What is a Copyright?
Here on our law student blog we often talk about copyrights and intellectual property, and I thought it might help to write a quick summary of what a copyright actually is. A copyright exists when a band or any other artist creates a physical copy of their work. So when a band writes down their music or records it they now own a copyright to that song. The key is that the work is fixed in a tangible medium of expression. So that amazing song you wrote singing in the shower or that great original painting being stared at by your mind’s eye is unprotected. All you need to do is write them down and you have a copyright. You can even use the copyright symbol. However, if you want to find out more about copyright law, especially to protect your brand, you might be interested in check out here for more information.
The difficult part is being able to prove that you have created the copyrighted material first, if there is ever a legal challenge. This is where the copyright office comes in. By filing a copyright with the office in D.C. one is able to officially document their copyright with the government. The problem is copyrights can involve a lot of forms and can get expensive. Most people and businesses opt for specialists, like LegalVision IP Lawyers to sort out copyright for them as it can become very confusing for people who are unfamiliar with the process. The copyright office website may be found here: http://www.copyright.gov/.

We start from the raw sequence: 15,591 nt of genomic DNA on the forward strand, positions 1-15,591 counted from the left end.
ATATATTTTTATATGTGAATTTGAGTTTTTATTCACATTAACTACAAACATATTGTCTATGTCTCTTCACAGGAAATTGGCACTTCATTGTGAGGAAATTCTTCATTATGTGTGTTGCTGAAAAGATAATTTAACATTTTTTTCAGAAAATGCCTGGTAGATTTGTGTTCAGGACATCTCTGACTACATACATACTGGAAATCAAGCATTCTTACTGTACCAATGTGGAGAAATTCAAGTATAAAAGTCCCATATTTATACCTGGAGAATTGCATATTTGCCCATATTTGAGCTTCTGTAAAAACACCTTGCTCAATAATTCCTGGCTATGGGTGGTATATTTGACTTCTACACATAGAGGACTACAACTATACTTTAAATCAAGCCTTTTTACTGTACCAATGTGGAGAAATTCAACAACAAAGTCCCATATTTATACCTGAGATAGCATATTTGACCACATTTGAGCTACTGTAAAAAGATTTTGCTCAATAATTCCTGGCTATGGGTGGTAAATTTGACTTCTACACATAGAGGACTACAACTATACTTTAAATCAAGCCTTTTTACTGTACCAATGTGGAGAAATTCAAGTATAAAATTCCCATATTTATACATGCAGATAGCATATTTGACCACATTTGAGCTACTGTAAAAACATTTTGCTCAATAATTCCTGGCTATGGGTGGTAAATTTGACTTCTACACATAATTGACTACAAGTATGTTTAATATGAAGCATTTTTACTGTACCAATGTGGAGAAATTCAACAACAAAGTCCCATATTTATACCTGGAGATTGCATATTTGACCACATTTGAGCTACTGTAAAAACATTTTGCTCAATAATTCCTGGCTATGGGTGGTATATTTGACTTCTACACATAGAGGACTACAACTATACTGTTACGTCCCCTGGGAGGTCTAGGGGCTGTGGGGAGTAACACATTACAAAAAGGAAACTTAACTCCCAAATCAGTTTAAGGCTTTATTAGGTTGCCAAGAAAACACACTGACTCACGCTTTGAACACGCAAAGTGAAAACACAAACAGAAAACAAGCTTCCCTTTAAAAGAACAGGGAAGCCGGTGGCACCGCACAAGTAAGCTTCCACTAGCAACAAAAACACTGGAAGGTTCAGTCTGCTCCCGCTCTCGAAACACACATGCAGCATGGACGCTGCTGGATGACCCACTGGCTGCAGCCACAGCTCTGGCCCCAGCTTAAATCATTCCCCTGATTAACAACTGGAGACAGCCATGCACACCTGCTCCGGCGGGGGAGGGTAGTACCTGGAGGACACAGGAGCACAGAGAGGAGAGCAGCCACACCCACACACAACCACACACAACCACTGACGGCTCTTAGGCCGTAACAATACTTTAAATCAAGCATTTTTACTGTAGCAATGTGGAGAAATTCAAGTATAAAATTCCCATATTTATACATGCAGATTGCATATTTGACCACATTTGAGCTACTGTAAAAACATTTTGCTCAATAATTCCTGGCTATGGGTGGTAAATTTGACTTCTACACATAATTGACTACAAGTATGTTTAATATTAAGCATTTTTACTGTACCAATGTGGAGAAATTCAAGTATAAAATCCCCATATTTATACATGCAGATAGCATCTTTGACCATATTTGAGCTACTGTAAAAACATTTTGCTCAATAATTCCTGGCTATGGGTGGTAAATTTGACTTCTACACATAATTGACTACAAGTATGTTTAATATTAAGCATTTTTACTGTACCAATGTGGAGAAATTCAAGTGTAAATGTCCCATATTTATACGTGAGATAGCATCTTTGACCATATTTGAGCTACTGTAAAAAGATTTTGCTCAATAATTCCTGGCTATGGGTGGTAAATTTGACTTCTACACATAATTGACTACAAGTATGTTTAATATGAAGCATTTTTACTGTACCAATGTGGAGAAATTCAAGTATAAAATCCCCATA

If you go to that website you will notice it can be very complicated. There are a number of forms and different fees for many different types of work you may be registering. If you are registering the lyrics to a song, or the music you may wish to file separate copyrights. Also, many bands may wish to file the artwork for their albums.
Even though your copyright exists as soon as you record your artistic expression, filing a copyright can be very important. If you wish to defend your copyrighted work in court, having your work registered is invaluable and can provide prima facie evidence that you created it. It is usually easier for businesses to get copyright on their products as they can use lawyers like these orange county business lawyers for help but it can be a bit more tricky to get copyright on your artwork. I know any artists reading this may be thinking, “well all this sounds great, but being so complicated I don’t know if it’s really worth it”. Stop thinking that! because the VLAA may be able to help you navigate the frustrating complicated waters of copyright law. If you are a local St. Louis artist or band and would like help protecting your artistic work check out our website at www.vlaa.org and the wonderful people at the Volunteer Lawyers and Accountants for Arts may be able to help.
So to recap: 1. When you physically write down or record your work, you have a copyright on it. You can and should start using the copyright symbol. 2. Registering your copyright with the US Copyright office is still important for any legal issues you may have. And 3. If all of this sounds really tricky you can always look to the VLAA for help.
Image Credit: http://cdn.mysitemyway.com/etc-mysitemyway/icons/legacy-previews/icons/glowing-purple-neon-icons-business/113027-glowing-purple-neon-icon-business-copyright.png
by Mike Singer